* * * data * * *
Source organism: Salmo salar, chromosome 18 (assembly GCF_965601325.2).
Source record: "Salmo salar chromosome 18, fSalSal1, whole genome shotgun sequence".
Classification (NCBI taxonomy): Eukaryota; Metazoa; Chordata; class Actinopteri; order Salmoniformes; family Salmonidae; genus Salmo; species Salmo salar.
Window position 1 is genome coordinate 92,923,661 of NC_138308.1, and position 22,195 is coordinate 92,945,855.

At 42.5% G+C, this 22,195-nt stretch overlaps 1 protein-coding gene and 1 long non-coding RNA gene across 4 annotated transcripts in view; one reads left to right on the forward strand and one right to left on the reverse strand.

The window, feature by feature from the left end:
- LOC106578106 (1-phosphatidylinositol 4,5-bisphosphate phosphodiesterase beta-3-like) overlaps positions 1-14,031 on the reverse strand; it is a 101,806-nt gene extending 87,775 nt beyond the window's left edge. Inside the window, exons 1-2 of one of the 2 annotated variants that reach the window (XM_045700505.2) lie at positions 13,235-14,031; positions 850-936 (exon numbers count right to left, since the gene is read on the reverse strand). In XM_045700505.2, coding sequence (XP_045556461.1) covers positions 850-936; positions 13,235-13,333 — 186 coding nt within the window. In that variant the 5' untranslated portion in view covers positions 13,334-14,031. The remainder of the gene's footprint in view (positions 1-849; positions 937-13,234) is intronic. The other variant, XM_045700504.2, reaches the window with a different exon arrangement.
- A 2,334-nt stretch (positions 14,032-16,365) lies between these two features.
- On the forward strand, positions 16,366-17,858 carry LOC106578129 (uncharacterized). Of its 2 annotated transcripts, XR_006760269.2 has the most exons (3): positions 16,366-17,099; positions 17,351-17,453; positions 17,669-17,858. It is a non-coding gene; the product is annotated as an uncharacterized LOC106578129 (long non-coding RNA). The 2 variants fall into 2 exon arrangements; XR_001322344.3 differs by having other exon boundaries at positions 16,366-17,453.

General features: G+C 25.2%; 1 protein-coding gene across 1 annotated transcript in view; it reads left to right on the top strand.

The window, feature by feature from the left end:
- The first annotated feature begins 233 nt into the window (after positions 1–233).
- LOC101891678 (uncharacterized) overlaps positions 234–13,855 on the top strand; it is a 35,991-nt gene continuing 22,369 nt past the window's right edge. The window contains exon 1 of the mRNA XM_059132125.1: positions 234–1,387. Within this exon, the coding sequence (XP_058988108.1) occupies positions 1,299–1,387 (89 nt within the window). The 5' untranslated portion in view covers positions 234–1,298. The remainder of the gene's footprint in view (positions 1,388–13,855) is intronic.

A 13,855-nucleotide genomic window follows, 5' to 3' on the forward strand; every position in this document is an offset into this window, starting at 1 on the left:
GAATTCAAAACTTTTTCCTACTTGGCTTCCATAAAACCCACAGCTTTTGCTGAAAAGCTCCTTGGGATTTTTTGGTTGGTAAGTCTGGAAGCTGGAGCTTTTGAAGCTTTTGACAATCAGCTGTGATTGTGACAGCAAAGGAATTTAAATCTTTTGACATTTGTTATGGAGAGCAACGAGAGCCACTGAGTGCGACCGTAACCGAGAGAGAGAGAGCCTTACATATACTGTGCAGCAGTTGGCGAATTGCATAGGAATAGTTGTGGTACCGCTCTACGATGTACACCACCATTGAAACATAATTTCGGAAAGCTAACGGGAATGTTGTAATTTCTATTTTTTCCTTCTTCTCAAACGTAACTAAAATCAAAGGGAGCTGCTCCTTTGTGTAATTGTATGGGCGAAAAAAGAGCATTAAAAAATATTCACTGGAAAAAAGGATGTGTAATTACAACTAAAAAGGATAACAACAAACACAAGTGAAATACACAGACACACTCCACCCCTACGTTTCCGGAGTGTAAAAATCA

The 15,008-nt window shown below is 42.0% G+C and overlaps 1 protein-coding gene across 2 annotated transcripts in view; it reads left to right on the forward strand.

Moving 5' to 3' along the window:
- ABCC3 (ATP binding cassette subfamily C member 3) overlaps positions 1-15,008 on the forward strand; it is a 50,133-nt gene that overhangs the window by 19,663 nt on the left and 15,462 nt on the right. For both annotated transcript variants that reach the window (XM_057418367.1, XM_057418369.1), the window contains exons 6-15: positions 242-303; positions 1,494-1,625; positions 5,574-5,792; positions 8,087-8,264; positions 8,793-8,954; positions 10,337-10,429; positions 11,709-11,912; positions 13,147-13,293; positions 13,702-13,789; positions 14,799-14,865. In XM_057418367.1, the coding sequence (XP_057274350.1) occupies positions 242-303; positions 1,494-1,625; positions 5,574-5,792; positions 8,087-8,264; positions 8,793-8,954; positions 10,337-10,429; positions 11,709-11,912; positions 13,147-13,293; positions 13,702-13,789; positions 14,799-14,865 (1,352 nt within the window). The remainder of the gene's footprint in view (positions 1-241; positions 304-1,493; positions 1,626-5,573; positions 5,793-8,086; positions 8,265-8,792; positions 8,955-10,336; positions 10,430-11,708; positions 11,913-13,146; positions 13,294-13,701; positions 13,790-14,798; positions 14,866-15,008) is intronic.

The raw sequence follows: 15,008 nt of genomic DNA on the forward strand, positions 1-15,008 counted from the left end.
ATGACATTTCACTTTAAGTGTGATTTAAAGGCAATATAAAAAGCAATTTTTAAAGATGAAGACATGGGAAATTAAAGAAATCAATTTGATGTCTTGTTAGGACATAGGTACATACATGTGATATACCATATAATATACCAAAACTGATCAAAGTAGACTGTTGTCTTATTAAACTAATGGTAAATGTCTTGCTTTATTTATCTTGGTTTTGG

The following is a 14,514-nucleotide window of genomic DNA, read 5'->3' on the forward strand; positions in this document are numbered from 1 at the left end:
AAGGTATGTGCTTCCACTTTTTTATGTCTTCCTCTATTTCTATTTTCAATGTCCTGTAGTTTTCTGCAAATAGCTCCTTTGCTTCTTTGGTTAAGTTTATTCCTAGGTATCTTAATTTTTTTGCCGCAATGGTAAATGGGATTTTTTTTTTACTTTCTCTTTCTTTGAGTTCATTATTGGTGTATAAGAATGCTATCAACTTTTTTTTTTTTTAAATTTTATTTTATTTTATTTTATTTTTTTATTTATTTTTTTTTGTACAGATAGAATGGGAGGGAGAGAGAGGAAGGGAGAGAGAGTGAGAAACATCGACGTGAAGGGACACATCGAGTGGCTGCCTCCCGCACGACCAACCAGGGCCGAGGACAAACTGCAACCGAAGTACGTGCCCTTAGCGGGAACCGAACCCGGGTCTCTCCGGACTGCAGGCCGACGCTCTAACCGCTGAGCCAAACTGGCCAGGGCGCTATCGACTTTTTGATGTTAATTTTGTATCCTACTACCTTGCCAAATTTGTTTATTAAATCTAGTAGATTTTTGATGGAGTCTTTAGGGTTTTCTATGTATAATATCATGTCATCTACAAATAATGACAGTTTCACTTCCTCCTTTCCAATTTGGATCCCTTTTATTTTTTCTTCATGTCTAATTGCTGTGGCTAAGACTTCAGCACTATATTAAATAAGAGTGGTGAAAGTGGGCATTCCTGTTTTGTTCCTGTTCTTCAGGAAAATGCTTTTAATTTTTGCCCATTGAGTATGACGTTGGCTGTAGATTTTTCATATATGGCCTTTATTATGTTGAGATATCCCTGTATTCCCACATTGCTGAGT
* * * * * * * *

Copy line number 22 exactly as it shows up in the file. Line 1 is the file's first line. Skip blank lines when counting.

AAGGTATGTGCTTCCACTTTTTTATGTCTTCCTCTATTTCTATTTTCAATGTCCTGTAGTTTTCTGCAAATAGCTCCTTTGCTTCTTTGGTTAAGTTTATTCCTAGGTATCTTAATTTTTTTGCCGCAATGGTAAATGGGATTTTTTTTTTACTTTCTCTTTCTTTGAGTTCATTATTGGTGTATAAGAATGCTATCAACTTTTTTTTTTTTTAAATTTTATTTTATTTTATTTTATTTTTTTATTTATTTTTTTTTGTACAGATAGAATGGGAGGGAGAGAGAGGAAGGGAGAGAGAGTGAGAAACATCGACGTGAAGGGACACATCGAGTGGCTGCCTCCCGCACGACCAACCAGGGCCGAGGACAAACTGCAACCGAAGTACGTGCCCTTAGCGGGAACCGAACCCGGGTCTCTCCGGACTGCAGGCCGACGCTCTAACCGCTGAGCCAAACTGGCCAGGGCGCTATCGACTTTTTGATGTTAATTTTGTATCCTACTACCTTGCCAAATTTGTTTATTAAATCTAGTAGATTTTTGATGGAGTCTTTAGGGTTTTCTATGTATAATATCATGTCATCTACAAATAATGACAGTTTCACTTCCTCCTTTCCAATTTGGATCCCTTTTATTTTTTCTTCATGTCTAATTGCTGTGGCTAAGACTTCAGCACTATATTAAATAAGAGTGGTGAAAGTGGGCATTCCTGTTTTGTTCCTGTTCTTCAGGAAAATGCTTTTAATTTTTGCCCATTGAGTATGACGTTGGCTGTAGATTTTTCATATATGGCCTTTATTATGTTGAGATATCCCTGTATTCCCACATTGCTGAGT